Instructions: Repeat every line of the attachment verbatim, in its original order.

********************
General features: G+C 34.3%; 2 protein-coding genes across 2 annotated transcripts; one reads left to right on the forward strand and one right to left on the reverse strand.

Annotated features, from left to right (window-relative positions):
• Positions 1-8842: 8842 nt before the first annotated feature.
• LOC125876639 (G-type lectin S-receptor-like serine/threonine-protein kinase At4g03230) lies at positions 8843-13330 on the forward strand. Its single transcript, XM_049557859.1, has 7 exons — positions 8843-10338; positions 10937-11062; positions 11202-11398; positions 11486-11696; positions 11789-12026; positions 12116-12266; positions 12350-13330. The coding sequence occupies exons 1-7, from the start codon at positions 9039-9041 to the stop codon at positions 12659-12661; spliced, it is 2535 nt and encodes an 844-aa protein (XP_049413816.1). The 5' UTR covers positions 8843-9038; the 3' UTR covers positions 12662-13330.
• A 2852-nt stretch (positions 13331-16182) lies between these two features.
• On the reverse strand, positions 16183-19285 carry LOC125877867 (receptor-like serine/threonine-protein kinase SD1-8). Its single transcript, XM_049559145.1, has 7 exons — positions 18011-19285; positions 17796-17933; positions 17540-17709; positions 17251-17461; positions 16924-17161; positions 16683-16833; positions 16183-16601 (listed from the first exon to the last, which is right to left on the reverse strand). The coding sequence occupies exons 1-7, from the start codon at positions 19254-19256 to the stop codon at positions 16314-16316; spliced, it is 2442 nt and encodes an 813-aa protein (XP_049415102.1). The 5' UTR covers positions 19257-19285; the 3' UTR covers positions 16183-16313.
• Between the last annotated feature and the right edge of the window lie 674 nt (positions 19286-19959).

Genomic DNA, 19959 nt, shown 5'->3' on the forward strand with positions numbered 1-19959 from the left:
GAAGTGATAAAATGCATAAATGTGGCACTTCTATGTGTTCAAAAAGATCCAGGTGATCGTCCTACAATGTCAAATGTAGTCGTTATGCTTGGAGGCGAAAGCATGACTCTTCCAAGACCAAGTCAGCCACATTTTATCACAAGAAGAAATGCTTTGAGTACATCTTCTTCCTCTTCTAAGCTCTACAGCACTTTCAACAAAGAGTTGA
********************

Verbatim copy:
General features: G+C 34.3%; 2 protein-coding genes across 2 annotated transcripts; one reads left to right on the forward strand and one right to left on the reverse strand.

Annotated features, from left to right (window-relative positions):
• Positions 1-8842: 8842 nt before the first annotated feature.
• LOC125876639 (G-type lectin S-receptor-like serine/threonine-protein kinase At4g03230) lies at positions 8843-13330 on the forward strand. Its single transcript, XM_049557859.1, has 7 exons — positions 8843-10338; positions 10937-11062; positions 11202-11398; positions 11486-11696; positions 11789-12026; positions 12116-12266; positions 12350-13330. The coding sequence occupies exons 1-7, from the start codon at positions 9039-9041 to the stop codon at positions 12659-12661; spliced, it is 2535 nt and encodes an 844-aa protein (XP_049413816.1). The 5' UTR covers positions 8843-9038; the 3' UTR covers positions 12662-13330.
• A 2852-nt stretch (positions 13331-16182) lies between these two features.
• On the reverse strand, positions 16183-19285 carry LOC125877867 (receptor-like serine/threonine-protein kinase SD1-8). Its single transcript, XM_049559145.1, has 7 exons — positions 18011-19285; positions 17796-17933; positions 17540-17709; positions 17251-17461; positions 16924-17161; positions 16683-16833; positions 16183-16601 (listed from the first exon to the last, which is right to left on the reverse strand). The coding sequence occupies exons 1-7, from the start codon at positions 19254-19256 to the stop codon at positions 16314-16316; spliced, it is 2442 nt and encodes an 813-aa protein (XP_049415102.1). The 5' UTR covers positions 19257-19285; the 3' UTR covers positions 16183-16313.
• Between the last annotated feature and the right edge of the window lie 674 nt (positions 19286-19959).

Genomic DNA, 19959 nt, shown 5'->3' on the forward strand with positions numbered 1-19959 from the left:
GAAGTGATAAAATGCATAAATGTGGCACTTCTATGTGTTCAAAAAGATCCAGGTGATCGTCCTACAATGTCAAATGTAGTCGTTATGCTTGGAGGCGAAAGCATGACTCTTCCAAGACCAAGTCAGCCACATTTTATCACAAGAAGAAATGCTTTGAGTACATCTTCTTCCTCTTCTAAGCTCTACAGCACTTTCAACAAAGAGTTGA